In March 2019, MAS released a pair of consultation papers. The first paper proposed expanding Technology Risk Management (TRM) guidelines to include direction on cyber surveillance, software development security, adversarial attack simulation, and cyber risk management connected to the Internet of Things. The second paper proposed updates to Business Continuity Management (BCM) guidelines that will increase financial institution business continuity plans’ focus on interdependencies across operational units and with third-party service providers.
How Financial Institutions Can Respond Now
The pressure to comply with operational resilience requirements and/or guidance and the desire to avoid the consequences of operational failures are strong motivations for institutions to strengthen operational resilience. The benefits extend beyond mere compliance; companies can protect their profits and reputations by staying on top of the industry best practises.
Here are a few initiatives that institutions can take immediately:
- Given that most organisations already have an idea of what their important business services are, they should not wait for future requirements requiring a formal approach to defining “important business services.” Acting now to gain internal consensus on which services are important will help firms increase their understanding of the scope and impact of any future operational resilience regulations focused on important business services.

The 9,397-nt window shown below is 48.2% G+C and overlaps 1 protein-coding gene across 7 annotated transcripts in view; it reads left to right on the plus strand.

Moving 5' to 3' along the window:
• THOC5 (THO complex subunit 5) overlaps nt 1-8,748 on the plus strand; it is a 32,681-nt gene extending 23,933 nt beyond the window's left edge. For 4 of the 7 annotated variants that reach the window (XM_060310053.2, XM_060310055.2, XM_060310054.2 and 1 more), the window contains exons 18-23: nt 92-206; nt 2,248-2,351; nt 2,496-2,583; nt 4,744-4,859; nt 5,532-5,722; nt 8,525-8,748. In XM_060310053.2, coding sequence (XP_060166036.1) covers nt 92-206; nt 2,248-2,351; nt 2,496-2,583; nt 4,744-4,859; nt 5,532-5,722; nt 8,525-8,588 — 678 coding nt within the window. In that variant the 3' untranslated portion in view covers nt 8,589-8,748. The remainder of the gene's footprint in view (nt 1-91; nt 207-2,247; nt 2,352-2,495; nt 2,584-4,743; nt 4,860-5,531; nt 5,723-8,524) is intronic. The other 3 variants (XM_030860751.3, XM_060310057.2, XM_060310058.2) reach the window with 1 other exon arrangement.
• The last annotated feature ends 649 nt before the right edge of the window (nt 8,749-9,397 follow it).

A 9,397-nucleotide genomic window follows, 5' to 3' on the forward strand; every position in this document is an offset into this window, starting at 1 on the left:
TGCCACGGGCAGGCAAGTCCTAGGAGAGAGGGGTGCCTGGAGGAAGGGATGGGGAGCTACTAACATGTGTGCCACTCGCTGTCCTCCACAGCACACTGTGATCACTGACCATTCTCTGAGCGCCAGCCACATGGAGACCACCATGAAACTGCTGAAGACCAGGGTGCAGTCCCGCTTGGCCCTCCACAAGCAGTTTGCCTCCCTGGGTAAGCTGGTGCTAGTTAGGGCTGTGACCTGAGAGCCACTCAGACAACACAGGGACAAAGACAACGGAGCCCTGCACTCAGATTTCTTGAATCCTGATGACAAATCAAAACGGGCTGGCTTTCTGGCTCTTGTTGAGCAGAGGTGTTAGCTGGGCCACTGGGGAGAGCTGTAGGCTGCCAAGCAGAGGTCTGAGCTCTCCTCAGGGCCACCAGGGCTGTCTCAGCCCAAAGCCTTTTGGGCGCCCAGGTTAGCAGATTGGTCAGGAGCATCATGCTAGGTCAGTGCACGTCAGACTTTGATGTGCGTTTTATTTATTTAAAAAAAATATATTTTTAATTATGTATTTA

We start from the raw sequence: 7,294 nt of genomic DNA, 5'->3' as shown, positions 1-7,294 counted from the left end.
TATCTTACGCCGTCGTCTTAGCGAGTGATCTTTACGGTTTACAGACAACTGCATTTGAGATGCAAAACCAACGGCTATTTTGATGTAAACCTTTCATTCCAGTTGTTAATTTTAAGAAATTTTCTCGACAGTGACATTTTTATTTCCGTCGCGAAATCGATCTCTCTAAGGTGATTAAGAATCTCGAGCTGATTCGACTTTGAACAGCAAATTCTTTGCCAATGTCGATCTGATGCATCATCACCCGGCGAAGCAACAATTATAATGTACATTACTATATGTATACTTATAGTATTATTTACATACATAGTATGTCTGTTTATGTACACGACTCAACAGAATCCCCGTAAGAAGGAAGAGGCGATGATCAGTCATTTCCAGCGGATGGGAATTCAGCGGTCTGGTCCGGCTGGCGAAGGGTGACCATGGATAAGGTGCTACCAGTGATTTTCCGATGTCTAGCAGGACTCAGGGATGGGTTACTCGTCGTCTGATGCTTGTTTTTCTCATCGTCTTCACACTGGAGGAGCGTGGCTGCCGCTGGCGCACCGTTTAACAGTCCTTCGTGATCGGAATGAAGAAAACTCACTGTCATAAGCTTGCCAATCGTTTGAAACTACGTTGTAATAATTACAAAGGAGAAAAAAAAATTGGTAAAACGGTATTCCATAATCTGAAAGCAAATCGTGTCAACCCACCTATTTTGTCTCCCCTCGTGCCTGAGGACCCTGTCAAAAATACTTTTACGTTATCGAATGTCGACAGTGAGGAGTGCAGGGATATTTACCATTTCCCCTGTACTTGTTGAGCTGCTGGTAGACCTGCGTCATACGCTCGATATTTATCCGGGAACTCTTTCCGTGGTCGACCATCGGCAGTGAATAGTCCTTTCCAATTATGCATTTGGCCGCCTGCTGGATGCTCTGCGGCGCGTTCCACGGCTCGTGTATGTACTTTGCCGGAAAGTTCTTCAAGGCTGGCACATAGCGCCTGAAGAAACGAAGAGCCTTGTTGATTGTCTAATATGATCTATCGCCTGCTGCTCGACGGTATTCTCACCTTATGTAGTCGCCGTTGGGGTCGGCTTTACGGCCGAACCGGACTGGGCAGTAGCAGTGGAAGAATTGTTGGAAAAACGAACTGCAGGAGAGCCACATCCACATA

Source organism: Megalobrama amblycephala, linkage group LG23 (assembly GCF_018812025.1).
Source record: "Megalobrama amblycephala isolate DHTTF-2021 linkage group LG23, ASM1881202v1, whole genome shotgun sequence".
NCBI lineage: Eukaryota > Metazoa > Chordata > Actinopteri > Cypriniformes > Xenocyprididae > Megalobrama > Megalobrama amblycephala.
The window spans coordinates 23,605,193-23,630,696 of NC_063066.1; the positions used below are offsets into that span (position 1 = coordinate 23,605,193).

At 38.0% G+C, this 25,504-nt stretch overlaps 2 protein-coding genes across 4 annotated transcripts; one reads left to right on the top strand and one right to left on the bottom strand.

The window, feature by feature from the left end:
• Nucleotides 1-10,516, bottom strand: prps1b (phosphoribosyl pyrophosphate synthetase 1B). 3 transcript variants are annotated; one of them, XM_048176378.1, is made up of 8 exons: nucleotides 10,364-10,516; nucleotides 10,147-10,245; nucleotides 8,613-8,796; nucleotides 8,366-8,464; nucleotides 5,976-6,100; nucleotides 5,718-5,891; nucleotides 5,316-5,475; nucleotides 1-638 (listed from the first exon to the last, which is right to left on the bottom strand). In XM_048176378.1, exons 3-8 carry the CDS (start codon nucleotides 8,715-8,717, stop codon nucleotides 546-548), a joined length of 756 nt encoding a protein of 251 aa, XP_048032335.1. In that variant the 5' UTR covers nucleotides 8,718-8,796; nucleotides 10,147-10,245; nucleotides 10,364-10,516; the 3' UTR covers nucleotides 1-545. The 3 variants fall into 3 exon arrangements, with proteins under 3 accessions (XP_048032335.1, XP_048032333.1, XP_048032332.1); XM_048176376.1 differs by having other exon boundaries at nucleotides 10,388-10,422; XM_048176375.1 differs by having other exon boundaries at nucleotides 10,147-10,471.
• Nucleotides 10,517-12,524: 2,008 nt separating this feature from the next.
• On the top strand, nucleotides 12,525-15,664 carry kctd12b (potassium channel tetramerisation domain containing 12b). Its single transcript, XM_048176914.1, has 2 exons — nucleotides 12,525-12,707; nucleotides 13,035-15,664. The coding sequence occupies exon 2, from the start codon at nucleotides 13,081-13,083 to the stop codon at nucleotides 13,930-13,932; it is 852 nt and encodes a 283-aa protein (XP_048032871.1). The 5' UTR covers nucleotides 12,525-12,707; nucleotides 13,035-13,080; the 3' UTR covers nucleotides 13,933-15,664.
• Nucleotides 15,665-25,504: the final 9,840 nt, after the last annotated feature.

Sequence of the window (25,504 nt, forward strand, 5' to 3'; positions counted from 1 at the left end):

- Institutions should develop action plans to address known operational risks or gaps, whether self-identified, noted by internal audit, communicated by regulators in a matter requiring attention (MRA) or ordered by a court. Focusing on and addressing known gaps is a crucial step for firms to demonstrate resilience and their ability to respond to or recover from severe-but-plausible scenarios.
- Building a robust operational resilience programme will require investment in technical and human resources. It is therefore important for firms to immediately begin the process of weighing the impact on budget and other resources. Clearly, budgetary considerations may vary, depending on a specific institution’s existing capabilities. Operational resilience professionals can help institutions assess resources required to support implementation and the budgetary impacts and benchmark.
- While institutions have invested significant resources in the foundational elements, providing a true front-to-back mapping of important business services — inclusive of all processes, systems, and third parties involved — is a challenge for many institutions. Mapping is critical, as it will help institutions identify vulnerabilities in the delivery of important business services within an impact tolerance and take action to remedy the discovered vulnerabilities.